Updated 11:50 p.m. ET with hurricane center report

The eye of Hurricane Matthew is just off the coast of Georgia, pushing surge flooding into Florida and Georgia, according to the National Hurricane Center. The storm's highest sustained winds are 105 mph. The storm is expected to move near or over the coast of South Carolina Saturday.

Updated 1:23 a.m. ET with emergency declaration in Georgia

Late Thursday night President Obama declared a state of emergency in 30 Georgia counties. The president's action authorizes FEMA to coordinate all disaster relief efforts and provide "appropriate assistance."

Updated 11:00 p.m. ET with hurricane center report

"Dirty water everywhere."

That's how Jacqueline Charles of the Miami Herald described the situation in Port-au-Prince, Haiti, in an interview with NPR Wednesday morning. "A lot of rain and a lot of wind," she said. "Before [Hurricane] Matthew, the ground was already saturated, so the idea that you could have 25 inches of rain is a very scary thought."

Updated at 4:45 p.m. ET with further states of emergency in the U.S.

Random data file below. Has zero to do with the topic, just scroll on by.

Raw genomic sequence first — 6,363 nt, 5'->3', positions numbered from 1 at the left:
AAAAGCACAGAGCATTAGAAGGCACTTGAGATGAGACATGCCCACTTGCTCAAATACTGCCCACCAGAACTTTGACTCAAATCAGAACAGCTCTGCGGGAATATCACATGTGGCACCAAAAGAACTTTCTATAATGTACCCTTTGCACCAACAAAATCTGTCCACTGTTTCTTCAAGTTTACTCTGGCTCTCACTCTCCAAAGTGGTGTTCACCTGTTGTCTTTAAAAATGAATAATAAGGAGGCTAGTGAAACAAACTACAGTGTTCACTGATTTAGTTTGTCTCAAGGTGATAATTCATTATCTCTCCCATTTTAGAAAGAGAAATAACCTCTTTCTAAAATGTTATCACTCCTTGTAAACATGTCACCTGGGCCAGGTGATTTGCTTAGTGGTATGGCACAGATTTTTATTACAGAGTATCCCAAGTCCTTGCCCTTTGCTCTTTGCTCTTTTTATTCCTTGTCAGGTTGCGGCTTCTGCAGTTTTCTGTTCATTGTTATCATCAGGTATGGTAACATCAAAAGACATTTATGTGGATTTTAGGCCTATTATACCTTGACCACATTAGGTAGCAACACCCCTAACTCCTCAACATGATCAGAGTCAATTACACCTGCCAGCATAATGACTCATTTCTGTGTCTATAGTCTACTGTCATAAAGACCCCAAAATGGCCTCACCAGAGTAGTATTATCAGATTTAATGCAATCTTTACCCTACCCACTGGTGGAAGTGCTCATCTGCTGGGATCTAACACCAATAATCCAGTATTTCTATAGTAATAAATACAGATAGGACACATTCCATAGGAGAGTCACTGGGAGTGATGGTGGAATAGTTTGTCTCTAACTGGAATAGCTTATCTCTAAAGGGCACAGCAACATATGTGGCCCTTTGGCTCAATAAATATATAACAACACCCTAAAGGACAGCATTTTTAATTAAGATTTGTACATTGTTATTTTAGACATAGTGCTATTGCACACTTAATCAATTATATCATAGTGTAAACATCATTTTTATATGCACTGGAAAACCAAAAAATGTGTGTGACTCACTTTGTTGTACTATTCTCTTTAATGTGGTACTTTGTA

Hurricane Matthew crashed into southwestern Haiti as a Category 4 storm Tuesday morning, dumping rain and scouring the land with maximum sustained winds of 145 miles per hour.

It is the first Category 4 storm to make landfall in Haiti since 1964, when Hurricane Cleo also hit the island nation's southwestern peninsula.

In the past two days, Typhoon Megi has pounded Taiwan and the coast of southeast China and forced tens of thousands of people to evacuate amid rising floodwaters.

At least four people died in Taiwan, as the storm blasted across the island en route to China, NPR's Anthony Kuhn tells our Newscast unit. In mainland China, at least one person was killed when several buildings collapsed in Quanzhou, in Fujian province.

A powerful typhoon in North Korea has caused devastating floods, killing more than 130 people and displacing at least 100,000, according to United Nations agencies.

Typhoon Lionrock struck North Korea about two weeks ago. It triggered floods that have left at least 138 people dead and some 400 others missing, the U.N. resident coordinator's office says.